In a recent article, a photographer chose to snap a shot of a drowned corpse of a Syrian boy washed up on shore. His entire family was also drowned in their attempt to escape their war-torn country, and clearly could not consent to having their corpse plastered on an online article for everyone to see. This photographer’s action has caused a recent uproar about journalism ethics. Sparking the question, when in the midst of reporting a huge story, how far is too far?
Certain ethics codes has been set, and it’s crucial to keep them in mind during any journalism career
Journalism ethics have been laid out as:
1) Speak the Truth and Report It:
2) Minimize Harm
3) Act Independently
4) Be Transparent and Accountable
Reporter,Brian Williams, broke this ethical code, and claimed that while in Iran his helicopter was attacked, but was caught in his lie and was suspended from his job. Another newscaster made anti-Muslim comments when commenting on airline travel and was fired because of it.
Any written piece, physical or online, can be considered for libel. This makes it very easy to cross boundaries and cause legal and ethical problems if not done properly. Obscenity is one of those boundaries and is defined as sexual indecency, words and images, without the incorporation of artistic value. One example is George Carlin’s 1972 routine called “7 Words you cannot say on Television” where he describes a humorous struggle of a never-ending list of words that is considered obscene on television.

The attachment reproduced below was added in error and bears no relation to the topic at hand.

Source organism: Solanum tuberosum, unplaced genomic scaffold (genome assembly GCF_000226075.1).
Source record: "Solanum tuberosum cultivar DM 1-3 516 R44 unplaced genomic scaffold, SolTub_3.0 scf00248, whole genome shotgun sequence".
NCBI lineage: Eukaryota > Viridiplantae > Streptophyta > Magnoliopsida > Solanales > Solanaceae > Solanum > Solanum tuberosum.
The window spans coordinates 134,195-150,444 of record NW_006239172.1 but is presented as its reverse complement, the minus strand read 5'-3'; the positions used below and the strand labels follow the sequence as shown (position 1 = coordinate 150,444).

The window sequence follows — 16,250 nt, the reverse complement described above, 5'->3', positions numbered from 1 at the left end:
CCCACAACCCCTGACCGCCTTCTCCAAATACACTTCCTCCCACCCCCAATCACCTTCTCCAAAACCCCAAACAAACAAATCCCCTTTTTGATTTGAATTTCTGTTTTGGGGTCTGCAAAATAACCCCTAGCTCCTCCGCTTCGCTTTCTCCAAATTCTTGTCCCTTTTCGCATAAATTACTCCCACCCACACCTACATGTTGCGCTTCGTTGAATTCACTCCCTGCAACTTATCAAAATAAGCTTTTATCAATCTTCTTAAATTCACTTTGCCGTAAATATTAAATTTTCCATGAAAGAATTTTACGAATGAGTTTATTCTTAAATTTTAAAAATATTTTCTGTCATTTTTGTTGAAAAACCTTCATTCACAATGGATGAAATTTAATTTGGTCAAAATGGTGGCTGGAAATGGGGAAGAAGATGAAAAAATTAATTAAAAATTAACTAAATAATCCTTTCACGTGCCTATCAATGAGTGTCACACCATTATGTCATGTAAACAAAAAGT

” You never know whats going to be on the list, because it’s always someone else’s list” Carlin says in the performance.
He is referring to the constant struggle of never quite knowing just who could be offended by what you say or do. To some extent that is very true. On very controversial and sensitive topics, many stations will now have comments completely disabled to avoid “anonymous” conversations from getting overheated, or taken too far. When given anonymity, it can bring out the worst in people and they say things they wouldn’t normally. In situations such as the recent journalists being killed, people in the comments supporting their murder. For stations it’s important to remove material like that, as not to offend or damage those who view it.
In the world of journalism and ethics it is easy to wonder just what reporter’s are thinking when they take pictures of the horrors and death that occur around them. Do they hesitate and consider the implications or not even flinch?